Adam Smith is best-known as the father of economics, and his epochal work An Inquiry Into the Nature and Causes of The Wealth of Nations (simply The Wealth of Nations henceforth) is universally regarded as a classic text both of economic theory and of political theory. The distinction between studying economics and studying politics is a thin one at best, as illustrated by the existence of disciplines like ‘political economy’ which explicitly tackle issues of politics and economics at once.
For Adam Smith, reflections on the topics which came to be seen as under the purview of economics – money, debt, transactions, labour – have substantial implications for politics. But, as we will see, the theoretical approach to politics presented in The Wealth of Nations is also derived from Smith’s approach to ethics, which he set out in the previously published The Theory of Moral Sentiments, which is a substantial and intriguing work of philosophy in its own right.
Adam Smith: What is a Theory of Politics?
For philosophers, however, the study of politics tends to be inflected with a ‘theoretical’ bent, which tends to include a certain amount of prescriptive content, as opposed to (say) the more descriptive and empirical leanings of ‘political scientists’. One way of understanding the difference between the prescriptive and descriptive approaches is to follow the famous ‘is/ought’ distinction David Hume proposes; that is, between describing how the world ‘is’, and how the world ‘ought to be’.
This distinction is far less clear in practice than it sounds at first. Adam Smith himself describes The Wealth of Nations as an ‘inquiry’ into the ‘causes’ of wealth – that is, why some countries come to be rich, why some countries come to be poor, and how. It should be apparent from the outset that converting our understanding of how wealth emerges into an understanding of how we should organise political institutions might not be straightforward.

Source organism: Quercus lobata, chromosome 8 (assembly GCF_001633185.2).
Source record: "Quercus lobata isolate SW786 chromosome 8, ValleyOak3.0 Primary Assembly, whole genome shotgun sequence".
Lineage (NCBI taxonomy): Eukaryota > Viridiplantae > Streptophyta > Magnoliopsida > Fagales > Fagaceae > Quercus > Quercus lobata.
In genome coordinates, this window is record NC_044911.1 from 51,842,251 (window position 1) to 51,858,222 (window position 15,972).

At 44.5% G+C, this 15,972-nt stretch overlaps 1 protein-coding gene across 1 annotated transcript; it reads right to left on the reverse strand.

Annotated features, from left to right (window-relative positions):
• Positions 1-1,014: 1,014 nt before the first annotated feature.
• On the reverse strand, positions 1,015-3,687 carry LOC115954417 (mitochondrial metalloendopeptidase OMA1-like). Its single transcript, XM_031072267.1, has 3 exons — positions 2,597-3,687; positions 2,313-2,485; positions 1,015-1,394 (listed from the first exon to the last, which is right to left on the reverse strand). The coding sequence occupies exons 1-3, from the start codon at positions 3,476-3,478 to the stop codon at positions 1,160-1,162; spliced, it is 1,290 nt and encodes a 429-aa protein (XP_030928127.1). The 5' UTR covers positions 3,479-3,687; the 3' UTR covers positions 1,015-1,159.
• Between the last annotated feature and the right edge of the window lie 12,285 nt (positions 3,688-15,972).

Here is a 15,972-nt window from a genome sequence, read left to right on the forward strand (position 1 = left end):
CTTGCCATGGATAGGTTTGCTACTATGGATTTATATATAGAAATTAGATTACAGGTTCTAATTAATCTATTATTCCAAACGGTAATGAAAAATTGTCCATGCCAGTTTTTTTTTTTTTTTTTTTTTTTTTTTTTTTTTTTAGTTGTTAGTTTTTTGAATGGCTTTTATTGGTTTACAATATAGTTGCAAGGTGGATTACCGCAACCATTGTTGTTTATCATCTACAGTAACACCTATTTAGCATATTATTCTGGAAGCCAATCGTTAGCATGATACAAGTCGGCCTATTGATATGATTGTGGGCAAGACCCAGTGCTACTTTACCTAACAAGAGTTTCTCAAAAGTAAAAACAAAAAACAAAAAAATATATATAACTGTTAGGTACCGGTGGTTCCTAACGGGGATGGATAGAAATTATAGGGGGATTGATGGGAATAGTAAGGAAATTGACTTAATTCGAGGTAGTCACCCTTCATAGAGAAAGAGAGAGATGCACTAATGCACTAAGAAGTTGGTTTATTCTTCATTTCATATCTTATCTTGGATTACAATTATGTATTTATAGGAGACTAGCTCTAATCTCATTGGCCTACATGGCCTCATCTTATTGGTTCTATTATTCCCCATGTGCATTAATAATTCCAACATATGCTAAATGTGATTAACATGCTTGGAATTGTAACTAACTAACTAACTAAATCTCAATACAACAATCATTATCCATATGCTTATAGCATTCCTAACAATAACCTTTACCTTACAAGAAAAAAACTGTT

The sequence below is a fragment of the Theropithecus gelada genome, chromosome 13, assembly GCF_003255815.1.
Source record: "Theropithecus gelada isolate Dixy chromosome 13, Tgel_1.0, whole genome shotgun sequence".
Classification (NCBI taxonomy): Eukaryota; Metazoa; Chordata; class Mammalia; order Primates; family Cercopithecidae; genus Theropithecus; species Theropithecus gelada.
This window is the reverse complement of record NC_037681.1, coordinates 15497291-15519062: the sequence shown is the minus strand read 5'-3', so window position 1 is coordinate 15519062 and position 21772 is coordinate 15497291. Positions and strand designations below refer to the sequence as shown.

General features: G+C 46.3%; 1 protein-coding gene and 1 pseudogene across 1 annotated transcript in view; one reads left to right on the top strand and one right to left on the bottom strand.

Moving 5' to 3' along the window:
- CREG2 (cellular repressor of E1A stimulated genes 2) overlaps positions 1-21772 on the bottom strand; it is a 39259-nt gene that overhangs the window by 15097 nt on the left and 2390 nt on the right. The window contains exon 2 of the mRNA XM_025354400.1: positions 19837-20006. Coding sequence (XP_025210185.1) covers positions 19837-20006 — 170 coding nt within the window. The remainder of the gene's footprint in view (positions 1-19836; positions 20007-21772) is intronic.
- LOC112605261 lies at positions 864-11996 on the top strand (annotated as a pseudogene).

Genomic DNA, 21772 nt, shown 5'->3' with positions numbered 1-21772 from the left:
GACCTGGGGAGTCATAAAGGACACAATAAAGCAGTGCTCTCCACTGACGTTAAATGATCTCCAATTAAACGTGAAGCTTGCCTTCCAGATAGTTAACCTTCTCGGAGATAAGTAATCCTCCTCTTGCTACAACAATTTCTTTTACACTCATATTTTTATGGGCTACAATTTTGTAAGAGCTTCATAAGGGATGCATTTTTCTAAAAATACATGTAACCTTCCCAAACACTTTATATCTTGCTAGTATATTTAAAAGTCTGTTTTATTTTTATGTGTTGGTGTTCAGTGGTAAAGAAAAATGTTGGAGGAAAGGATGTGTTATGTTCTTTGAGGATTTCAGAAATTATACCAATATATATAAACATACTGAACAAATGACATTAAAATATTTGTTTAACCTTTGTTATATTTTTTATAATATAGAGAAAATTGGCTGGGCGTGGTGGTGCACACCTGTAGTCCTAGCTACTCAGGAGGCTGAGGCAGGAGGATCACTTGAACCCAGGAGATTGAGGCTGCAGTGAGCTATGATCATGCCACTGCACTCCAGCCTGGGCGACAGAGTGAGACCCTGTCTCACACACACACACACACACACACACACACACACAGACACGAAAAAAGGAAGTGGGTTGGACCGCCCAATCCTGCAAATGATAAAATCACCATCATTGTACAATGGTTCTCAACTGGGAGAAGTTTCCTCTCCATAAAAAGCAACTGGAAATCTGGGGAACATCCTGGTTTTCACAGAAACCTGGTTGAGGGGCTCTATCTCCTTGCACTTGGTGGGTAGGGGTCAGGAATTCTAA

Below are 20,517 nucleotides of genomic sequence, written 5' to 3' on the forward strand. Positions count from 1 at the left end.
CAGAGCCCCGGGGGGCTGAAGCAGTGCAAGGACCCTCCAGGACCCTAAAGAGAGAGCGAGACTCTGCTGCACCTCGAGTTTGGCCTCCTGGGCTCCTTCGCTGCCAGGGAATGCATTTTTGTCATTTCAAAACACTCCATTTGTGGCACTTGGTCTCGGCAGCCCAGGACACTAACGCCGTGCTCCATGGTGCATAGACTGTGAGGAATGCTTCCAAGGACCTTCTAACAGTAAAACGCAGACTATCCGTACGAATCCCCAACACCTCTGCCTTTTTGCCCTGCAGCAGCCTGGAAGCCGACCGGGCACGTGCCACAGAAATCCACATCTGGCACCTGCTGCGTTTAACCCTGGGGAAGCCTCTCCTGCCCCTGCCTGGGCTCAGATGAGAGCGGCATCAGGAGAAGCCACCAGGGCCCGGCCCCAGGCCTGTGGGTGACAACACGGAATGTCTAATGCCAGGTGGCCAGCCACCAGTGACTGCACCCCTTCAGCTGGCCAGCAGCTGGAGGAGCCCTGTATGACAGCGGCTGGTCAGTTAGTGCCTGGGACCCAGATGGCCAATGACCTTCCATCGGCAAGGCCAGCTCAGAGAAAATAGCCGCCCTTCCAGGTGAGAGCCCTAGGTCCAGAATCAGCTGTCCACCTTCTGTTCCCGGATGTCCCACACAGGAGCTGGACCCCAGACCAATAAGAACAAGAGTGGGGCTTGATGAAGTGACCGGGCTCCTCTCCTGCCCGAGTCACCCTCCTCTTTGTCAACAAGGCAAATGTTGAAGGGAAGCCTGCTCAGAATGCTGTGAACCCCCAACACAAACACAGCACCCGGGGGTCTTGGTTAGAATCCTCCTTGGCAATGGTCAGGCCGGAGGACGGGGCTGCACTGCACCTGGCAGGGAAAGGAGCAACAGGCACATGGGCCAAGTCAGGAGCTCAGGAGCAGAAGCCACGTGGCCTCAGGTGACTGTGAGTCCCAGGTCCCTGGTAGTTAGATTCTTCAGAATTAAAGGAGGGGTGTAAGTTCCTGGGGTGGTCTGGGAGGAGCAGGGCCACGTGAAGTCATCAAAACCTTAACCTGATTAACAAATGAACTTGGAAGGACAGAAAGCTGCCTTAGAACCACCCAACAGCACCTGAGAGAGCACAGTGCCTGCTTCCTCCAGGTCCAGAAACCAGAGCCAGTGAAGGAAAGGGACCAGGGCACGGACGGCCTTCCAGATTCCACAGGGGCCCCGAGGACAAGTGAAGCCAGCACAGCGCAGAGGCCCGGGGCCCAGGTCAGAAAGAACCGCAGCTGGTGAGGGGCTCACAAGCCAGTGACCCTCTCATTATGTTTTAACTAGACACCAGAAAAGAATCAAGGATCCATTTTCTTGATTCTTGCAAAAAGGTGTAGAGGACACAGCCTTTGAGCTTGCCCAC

Adam Smith, the Libertarian
Get the latest articles delivered to your inboxSign up to our Free Weekly Newsletter
What was Adam Smith’s theory of politics? Smith advocated a form of libertarianism where the ‘rule of law’ was significant, but extended only to the rigorous protection of private property and a few regulations on banks and lending. Further state interference in the free behaviour of individuals was both in itself unjustified and liable to cause unintended, negative side effects because states aren’t competent enough to interfere in order to alter society in an effective way. For Smith, the state should be a passive instrument, occasionally intervening to prevent egregious violations of morality but not a major force in the construction of society.
Adam Smith’s libertarianism was, it should be noted, quite different from that of contemporary libertarians. Smith isn’t neutral about the kind of life it would be good for us to lead, and he doesn’t believe that we owe one another nothing more than good faith interactions in the context of the free market. In assessing Smith’s political theory, it is important to keep in mind that Smith’s conception of politics was downstream of further beliefs he held. In particular, beliefs about the nature of morality and the nature of economics. Understanding Smith’s political theory means understanding these aspects of his thought.